Apple-Google COVID-19 Tracker: How Will it Work? And Is it Safe?

The Apple-Google COVID-19 tracing APIs are expected to be released in mid-May. OLIVIER DOULIERY/AFP via Getty Images

Last Friday, Apple and Google, the world’s two largest developers of smart phone operating systems, announced an unusual collaboration to develop a COVID-19 tracking system that aims to notify people when they may have been exposed to the virus, and if done well, could effectively contain the pandemic and get us back to normal life.

“Since COVID-19 can be transmitted through close proximity to affected individuals, public health officials have identified contact tracing as a valuable tool to help contain its spread,” Apple said in an announcement.

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The joint project is only days old and the details are not yet entirely clear. The central idea is that the system will use bluetooth on cell phones to measure how far their owners stand from one another. When a person has stayed too close (less than six feet, for example) from someone with COVID-19 for too long, the system will alert them that they may have been exposed to the virus.

On Monday, representatives from Apple and Google hosted a press call to share more specifics and answer questions about the project. Here’s what we know so far:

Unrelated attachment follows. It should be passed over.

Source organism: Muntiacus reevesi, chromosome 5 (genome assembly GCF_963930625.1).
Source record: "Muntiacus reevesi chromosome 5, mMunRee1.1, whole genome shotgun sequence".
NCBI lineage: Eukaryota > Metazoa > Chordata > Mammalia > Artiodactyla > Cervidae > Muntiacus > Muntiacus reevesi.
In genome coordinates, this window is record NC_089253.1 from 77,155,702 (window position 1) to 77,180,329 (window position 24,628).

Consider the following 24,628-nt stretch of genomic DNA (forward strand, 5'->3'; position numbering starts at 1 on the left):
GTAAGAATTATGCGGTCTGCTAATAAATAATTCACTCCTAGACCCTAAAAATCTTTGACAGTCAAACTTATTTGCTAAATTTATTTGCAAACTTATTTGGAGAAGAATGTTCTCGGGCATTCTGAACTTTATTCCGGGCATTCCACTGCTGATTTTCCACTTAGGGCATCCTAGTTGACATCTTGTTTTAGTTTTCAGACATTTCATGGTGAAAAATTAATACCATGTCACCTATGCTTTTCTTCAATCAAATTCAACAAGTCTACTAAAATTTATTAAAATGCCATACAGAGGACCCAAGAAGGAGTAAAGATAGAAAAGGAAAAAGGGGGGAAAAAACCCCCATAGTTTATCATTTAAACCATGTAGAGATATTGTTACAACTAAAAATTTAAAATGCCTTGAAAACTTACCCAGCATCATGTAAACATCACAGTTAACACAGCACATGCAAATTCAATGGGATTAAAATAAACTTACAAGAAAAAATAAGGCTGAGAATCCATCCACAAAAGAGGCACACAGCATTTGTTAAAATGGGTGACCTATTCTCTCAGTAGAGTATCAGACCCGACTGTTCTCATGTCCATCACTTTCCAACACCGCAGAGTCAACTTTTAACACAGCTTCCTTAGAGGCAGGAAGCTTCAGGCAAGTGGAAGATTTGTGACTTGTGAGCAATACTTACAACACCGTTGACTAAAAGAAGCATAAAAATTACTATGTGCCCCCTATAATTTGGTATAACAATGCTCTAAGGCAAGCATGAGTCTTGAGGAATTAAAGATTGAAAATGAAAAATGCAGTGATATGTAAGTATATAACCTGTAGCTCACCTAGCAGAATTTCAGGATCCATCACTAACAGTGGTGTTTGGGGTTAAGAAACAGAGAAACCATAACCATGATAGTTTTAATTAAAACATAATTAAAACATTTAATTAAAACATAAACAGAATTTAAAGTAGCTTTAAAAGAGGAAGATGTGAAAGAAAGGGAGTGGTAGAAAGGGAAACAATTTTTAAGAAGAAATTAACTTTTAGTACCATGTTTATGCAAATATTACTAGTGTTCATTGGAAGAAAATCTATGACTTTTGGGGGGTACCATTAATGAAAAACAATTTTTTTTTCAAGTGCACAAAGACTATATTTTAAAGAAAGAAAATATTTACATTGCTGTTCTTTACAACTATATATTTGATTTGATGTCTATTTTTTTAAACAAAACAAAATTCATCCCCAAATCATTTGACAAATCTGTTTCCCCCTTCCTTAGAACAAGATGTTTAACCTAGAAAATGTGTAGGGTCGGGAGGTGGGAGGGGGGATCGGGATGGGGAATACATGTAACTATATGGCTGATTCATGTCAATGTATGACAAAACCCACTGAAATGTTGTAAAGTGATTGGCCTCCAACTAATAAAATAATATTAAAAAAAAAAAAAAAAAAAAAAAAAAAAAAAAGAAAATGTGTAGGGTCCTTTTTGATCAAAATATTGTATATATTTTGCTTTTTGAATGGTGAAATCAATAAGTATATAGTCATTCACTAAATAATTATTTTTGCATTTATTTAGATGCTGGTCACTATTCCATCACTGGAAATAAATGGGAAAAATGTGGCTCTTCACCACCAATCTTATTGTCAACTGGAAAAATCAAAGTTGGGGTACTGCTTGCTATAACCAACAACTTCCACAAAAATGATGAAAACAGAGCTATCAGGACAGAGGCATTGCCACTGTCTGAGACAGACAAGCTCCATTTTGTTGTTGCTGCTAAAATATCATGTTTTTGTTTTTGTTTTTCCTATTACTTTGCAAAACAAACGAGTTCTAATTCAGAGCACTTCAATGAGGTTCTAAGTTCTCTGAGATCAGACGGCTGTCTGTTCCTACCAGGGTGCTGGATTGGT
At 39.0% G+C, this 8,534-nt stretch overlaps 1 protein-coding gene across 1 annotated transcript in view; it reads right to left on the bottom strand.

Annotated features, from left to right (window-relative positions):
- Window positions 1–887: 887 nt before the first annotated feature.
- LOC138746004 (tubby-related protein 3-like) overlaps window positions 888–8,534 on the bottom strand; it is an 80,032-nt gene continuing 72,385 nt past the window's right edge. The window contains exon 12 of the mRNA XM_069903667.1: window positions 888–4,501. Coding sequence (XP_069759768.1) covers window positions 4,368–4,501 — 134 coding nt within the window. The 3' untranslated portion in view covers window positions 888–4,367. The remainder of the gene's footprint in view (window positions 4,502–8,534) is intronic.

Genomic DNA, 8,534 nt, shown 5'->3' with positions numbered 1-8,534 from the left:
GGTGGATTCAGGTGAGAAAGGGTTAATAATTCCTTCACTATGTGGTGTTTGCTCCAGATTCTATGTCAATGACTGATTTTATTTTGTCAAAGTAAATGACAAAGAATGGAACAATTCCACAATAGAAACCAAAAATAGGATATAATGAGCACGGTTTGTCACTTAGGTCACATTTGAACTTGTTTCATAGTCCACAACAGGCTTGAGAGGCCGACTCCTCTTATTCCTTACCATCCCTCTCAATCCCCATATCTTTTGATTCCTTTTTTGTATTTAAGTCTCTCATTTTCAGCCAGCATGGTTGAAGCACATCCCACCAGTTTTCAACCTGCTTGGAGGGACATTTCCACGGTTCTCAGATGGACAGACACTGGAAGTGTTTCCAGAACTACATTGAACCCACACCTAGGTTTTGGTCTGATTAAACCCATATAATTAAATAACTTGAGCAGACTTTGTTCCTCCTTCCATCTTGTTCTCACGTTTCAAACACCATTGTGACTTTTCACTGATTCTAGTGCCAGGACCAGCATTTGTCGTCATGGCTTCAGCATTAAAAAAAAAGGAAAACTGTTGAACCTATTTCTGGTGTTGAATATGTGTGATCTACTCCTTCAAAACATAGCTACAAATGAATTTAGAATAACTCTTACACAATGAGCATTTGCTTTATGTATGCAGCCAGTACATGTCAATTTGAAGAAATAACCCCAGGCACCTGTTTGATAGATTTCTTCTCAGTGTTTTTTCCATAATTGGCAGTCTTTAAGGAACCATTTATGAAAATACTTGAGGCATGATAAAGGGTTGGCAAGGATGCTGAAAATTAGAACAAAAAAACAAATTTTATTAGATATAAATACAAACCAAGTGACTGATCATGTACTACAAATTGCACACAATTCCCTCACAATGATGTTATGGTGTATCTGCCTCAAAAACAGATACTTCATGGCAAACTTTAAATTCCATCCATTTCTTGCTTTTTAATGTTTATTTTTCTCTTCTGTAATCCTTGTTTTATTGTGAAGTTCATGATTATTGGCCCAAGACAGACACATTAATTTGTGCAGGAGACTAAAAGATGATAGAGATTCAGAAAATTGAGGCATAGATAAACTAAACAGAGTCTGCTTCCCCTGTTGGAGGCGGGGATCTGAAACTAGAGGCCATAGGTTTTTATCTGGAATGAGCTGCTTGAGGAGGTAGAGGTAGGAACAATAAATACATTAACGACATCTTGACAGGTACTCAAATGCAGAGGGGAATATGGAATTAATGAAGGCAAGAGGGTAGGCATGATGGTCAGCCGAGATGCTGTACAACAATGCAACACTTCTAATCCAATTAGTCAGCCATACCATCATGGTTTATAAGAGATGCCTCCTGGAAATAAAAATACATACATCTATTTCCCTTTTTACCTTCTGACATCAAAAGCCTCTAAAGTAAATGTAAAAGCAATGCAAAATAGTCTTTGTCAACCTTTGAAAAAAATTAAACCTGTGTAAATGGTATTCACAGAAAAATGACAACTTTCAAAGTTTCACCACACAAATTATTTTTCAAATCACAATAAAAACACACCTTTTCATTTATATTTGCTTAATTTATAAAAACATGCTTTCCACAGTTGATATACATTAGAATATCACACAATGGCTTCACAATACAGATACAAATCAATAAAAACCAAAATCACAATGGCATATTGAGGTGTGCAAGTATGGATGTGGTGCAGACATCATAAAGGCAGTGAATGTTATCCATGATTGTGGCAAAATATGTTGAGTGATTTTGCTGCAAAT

Apple and Google plans to launch a two-phase system: the first being APIs (compatible with both Android and iOS) that public health authorities can incorporate into their own apps and the second being an operating system-level platform—meaning that your phone will track your distance even if you haven’t download the relevant apps from public health authorities.

The two companies expect to release the phase-one APIs in mid-May and the operating system-level functionality in the following months.

At the API level, phones with relevant apps installed will periodically transmit a randomized and anonymous identifier to nearby devices. When a person using the system tests positive for COVID-19, they can choose to submit their phone ID code to a central database, so that when your phone checks back with that database, it can notify you if there are any “infected” devices nearby.

The idea makes sense, but the system’s opt-in nature leads many to wonder how well it will work. “The system relies on voluntary participation, which has generally been weak,” wrote Verge’s Casey Newton. “And the Bluetooth technology on which the system depends carries with it a high potential for false positives: it’s just not powerful enough to distinguish between cases where people were in very close proximity from ones in which they were 15 or more feet away.”

Apple conceded that the accuracy of bluetooth-based distance tracing “continues to be a subject of exploration” as it depends on a number of factors, such as where a person carries their phone and how the phone orients.

Privacy, obviously, is another major concern. Apple stressed in a written statement that “privacy, transparency, and consent are of utmost importance in this effort.” Company representatives explained on Monday that the system won’t use location data and that the randomized identifiers will change every 15 minutes to prevent tracking by third parties.

Apple-Google COVID-19 Tracker: How Will it Work? And Is it Safe?